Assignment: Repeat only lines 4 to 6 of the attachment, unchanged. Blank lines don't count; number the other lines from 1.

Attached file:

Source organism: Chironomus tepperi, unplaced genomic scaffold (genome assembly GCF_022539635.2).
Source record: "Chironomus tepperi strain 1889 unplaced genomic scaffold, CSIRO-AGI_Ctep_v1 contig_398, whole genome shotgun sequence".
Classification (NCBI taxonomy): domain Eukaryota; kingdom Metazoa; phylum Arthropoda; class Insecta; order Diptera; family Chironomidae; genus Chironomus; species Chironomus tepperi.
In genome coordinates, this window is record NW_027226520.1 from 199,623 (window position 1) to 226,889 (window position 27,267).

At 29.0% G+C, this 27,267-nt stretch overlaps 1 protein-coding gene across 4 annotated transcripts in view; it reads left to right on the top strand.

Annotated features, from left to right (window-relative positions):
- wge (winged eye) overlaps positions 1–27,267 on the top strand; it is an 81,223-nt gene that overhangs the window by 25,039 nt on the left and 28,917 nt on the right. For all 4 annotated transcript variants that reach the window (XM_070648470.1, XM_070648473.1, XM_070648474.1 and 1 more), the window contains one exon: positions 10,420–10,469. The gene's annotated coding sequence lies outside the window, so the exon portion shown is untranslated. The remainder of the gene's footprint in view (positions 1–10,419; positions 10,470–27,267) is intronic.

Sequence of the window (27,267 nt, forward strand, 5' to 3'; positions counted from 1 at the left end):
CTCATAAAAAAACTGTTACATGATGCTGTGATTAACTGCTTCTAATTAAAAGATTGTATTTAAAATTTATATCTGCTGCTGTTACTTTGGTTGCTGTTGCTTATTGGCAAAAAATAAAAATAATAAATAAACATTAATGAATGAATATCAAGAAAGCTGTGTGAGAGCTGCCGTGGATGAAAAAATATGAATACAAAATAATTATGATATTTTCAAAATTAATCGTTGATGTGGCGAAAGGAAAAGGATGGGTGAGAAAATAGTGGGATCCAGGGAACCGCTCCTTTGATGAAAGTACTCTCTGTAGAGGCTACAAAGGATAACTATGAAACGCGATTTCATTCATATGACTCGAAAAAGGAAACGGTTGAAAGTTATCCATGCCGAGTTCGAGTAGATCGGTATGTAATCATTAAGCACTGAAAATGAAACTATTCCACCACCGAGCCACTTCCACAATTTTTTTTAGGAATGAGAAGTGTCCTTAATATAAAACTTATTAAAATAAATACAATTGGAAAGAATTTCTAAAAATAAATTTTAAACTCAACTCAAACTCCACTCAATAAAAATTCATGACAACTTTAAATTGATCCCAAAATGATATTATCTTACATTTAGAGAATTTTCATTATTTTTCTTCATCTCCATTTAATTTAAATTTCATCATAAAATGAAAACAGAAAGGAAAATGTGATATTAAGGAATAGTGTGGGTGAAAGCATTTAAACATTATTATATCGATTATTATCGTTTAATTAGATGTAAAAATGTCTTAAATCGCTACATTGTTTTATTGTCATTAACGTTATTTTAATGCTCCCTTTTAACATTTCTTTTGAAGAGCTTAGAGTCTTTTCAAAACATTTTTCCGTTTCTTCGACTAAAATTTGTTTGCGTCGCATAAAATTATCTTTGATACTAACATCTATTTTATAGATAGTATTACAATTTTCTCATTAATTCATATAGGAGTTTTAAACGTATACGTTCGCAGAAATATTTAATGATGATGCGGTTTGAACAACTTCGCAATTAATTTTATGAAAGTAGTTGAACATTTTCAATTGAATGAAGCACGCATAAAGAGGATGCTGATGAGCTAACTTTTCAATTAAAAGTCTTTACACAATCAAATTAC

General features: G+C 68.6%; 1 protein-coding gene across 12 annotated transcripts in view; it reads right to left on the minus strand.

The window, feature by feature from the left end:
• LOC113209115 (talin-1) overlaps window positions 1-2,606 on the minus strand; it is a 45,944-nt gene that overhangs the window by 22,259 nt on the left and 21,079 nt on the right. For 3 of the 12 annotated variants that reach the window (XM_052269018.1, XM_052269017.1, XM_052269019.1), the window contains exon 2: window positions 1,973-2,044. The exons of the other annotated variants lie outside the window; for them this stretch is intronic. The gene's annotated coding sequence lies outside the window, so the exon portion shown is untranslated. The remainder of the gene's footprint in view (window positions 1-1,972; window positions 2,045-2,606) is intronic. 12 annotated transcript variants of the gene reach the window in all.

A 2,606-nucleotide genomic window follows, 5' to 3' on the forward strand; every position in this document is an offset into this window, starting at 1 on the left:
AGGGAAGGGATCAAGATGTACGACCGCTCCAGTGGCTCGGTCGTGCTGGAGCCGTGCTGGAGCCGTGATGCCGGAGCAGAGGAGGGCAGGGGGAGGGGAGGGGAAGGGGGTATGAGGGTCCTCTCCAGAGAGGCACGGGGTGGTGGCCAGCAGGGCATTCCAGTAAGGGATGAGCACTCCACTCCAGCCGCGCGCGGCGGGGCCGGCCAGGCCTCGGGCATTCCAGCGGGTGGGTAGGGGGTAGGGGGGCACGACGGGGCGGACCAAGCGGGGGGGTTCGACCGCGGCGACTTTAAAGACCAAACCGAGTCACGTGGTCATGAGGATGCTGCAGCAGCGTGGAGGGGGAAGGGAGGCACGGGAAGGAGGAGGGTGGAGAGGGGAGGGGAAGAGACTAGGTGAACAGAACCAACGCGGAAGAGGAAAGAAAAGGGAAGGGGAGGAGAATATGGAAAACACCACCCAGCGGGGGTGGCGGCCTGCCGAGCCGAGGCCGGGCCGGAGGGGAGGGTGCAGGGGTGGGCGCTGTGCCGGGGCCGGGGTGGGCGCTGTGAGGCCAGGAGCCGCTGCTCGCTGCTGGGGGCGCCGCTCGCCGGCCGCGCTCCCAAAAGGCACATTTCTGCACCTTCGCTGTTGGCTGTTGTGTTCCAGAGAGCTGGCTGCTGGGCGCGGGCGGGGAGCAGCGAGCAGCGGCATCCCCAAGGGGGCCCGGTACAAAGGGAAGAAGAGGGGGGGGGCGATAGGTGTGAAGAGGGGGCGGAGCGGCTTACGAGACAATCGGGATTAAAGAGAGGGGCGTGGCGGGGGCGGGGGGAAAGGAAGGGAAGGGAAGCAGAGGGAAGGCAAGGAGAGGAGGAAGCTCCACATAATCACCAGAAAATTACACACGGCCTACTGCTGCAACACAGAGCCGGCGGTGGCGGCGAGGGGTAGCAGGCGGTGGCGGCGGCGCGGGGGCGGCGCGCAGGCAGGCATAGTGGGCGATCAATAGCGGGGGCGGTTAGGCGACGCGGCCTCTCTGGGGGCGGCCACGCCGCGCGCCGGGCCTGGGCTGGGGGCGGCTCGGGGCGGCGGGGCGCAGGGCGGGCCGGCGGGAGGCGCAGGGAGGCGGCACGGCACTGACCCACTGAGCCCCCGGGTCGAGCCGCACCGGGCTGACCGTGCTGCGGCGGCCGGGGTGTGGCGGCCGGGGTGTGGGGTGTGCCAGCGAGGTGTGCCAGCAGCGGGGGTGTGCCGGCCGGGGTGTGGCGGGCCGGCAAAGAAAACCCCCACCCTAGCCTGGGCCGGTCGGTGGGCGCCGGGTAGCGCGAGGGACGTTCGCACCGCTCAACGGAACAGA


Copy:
In genome coordinates, this window is record NW_027226520.1 from 199,623 (window position 1) to 226,889 (window position 27,267).

At 29.0% G+C, this 27,267-nt stretch overlaps 1 protein-coding gene across 4 annotated transcripts in view; it reads left to right on the top strand.

Annotated features, from left to right (window-relative positions):